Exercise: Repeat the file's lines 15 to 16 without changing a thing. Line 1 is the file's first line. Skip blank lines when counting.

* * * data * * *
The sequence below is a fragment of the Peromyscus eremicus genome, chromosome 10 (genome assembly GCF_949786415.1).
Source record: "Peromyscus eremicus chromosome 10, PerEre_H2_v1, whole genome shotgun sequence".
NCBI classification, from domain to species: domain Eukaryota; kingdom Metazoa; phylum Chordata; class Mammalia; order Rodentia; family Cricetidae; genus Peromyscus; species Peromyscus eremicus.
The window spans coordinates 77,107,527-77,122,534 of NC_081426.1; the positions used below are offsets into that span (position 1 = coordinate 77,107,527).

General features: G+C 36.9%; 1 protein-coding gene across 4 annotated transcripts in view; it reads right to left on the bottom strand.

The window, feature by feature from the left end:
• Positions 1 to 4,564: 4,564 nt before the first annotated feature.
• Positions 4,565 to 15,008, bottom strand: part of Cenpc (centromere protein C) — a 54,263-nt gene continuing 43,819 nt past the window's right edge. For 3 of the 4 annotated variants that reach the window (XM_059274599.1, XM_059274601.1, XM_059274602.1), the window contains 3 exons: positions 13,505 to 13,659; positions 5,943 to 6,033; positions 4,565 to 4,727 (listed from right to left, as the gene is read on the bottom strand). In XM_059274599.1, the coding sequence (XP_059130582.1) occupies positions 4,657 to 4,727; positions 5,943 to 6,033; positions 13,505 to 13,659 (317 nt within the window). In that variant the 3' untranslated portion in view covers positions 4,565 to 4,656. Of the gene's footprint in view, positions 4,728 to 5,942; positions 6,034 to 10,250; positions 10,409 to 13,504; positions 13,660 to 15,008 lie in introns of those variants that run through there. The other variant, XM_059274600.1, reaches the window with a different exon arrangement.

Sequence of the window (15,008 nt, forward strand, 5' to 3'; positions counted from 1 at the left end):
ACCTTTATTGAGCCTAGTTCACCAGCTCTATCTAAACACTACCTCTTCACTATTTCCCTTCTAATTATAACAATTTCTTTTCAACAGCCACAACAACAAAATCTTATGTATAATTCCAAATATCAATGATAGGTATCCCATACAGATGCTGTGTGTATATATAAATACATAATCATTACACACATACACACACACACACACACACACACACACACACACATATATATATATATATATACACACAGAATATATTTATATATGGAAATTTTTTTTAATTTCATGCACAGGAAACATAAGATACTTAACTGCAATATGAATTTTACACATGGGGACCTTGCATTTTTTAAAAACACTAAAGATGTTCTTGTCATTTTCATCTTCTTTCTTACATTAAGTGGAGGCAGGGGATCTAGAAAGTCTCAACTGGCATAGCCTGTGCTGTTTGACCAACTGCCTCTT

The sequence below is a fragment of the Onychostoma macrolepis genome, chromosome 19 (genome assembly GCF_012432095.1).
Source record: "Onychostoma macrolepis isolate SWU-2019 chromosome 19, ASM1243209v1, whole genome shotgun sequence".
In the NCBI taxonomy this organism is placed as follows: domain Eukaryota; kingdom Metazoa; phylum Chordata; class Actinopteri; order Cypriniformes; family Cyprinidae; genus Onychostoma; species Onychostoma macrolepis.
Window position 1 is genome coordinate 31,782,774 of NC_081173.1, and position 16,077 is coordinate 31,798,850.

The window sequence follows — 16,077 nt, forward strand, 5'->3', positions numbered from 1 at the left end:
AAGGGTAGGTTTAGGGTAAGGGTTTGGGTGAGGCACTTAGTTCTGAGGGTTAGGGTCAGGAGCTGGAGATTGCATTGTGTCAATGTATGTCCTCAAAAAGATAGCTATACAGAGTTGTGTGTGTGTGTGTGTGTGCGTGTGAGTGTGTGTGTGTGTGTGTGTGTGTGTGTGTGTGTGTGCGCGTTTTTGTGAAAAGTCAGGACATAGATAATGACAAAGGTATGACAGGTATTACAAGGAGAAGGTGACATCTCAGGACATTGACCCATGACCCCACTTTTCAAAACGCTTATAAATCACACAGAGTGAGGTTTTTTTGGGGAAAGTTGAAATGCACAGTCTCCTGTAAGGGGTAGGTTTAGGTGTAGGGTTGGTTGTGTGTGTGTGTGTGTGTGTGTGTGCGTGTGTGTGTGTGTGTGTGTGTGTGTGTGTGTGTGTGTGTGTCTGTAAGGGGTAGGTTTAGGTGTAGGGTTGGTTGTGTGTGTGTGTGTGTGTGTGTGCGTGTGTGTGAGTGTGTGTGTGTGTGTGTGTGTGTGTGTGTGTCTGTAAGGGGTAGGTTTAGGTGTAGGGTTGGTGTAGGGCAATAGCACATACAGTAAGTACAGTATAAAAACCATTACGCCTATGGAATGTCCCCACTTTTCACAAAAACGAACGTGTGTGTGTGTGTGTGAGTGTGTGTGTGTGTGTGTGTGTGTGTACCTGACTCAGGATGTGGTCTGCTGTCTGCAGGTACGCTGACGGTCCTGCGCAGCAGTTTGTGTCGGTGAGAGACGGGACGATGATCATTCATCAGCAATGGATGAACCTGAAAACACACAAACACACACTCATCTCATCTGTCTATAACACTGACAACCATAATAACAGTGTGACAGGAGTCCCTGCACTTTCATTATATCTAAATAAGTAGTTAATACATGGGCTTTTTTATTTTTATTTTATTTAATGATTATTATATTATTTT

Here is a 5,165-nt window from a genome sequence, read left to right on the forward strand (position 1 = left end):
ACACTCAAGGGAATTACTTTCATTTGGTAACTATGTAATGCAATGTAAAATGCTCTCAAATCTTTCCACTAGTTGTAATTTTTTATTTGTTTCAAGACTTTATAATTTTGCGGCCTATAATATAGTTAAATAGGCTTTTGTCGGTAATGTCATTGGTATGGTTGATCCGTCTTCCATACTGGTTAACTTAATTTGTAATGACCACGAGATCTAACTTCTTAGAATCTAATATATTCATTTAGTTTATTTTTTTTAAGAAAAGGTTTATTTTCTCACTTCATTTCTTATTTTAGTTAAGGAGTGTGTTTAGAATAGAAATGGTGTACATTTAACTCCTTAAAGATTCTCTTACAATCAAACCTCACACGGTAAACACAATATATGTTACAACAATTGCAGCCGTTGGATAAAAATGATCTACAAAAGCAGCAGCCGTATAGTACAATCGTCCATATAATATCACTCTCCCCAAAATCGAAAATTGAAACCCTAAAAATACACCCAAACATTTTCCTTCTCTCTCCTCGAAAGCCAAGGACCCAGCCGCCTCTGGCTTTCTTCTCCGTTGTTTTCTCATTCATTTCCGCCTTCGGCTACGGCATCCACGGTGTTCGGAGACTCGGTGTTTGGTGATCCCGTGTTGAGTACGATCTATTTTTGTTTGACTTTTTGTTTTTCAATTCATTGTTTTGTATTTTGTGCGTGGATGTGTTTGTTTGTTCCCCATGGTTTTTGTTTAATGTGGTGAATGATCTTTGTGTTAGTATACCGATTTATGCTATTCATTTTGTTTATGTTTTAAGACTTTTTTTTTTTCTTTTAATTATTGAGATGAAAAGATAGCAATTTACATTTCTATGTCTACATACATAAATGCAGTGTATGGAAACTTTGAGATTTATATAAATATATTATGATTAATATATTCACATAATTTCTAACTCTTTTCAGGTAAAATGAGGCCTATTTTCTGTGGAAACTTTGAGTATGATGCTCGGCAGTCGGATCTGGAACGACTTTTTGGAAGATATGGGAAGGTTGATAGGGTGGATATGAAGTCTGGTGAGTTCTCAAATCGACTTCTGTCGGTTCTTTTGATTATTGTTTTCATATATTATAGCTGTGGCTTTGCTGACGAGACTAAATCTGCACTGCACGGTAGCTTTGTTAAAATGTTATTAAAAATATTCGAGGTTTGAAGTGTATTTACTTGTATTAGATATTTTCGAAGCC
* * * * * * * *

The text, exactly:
The window sequence follows — 16,077 nt, forward strand, 5'->3', positions numbered from 1 at the left end:
AAGGGTAGGTTTAGGGTAAGGGTTTGGGTGAGGCACTTAGTTCTGAGGGTTAGGGTCAGGAGCTGGAGATTGCATTGTGTCAATGTATGTCCTCAAAAAGATAGCTATACAGAGTTGTGTGTGTGTGTGTGTGTGCGTGTGAGTGTGTGTGTGTGTGTGTGTGTGTGTGTGTGTGTGTGCGCGTTTTTGTGAAAAGTCAGGACATAGATAATGACAAAGGTATGACAGGTATTACAAGGAGAAGGTGACATCTCAGGACATTGACCCATGACCCCACTTTTCAAAACGCTTATAAATCACACAGAGTGAGGTTTTTTTGGGGAAAGTTGAAATGCACAGTCTCCTGTAAGGGGTAGGTTTAGGTGTAGGGTTGGTTGTGTGTGTGTGTGTGTGTGTGTGTGCGTGTGTGTGTGTGTGTGTGTGTGTGTGTGTGTGTGTGTGTGTCTGTAAGGGGTAGGTTTAGGTGTAGGGTTGGTTGTGTGTGTGTGTGTGTGTGTGTGCGTGTGTGTGAGTGTGTGTGTGTGTGTGTGTGTGTGTGTGTGTCTGTAAGGGGTAGGTTTAGGTGTAGGGTTGGTGTAGGGCAATAGCACATACAGTAAGTACAGTATAAAAACCATTACGCCTATGGAATGTCCCCACTTTTCACAAAAACGAACGTGTGTGTGTGTGTGTGAGTGTGTGTGTGTGTGTGTGTGTGTGTACCTGACTCAGGATGTGGTCTGCTGTCTGCAGGTACGCTGACGGTCCTGCGCAGCAGTTTGTGTCGGTGAGAGACGGGACGATGATCATTCATCAGCAATGGATGAACCTGAAAACACACAAACACACACTCATCTCATCTGTCTATAACACTGACAACCATAATAACAGTGTGACAGGAGTCCCTGCACTTTCATTATATCTAAATAAGTAGTTAATACATGGGCTTTTTTATTTTTATTTTATTTAATGATTATTATATTATTTT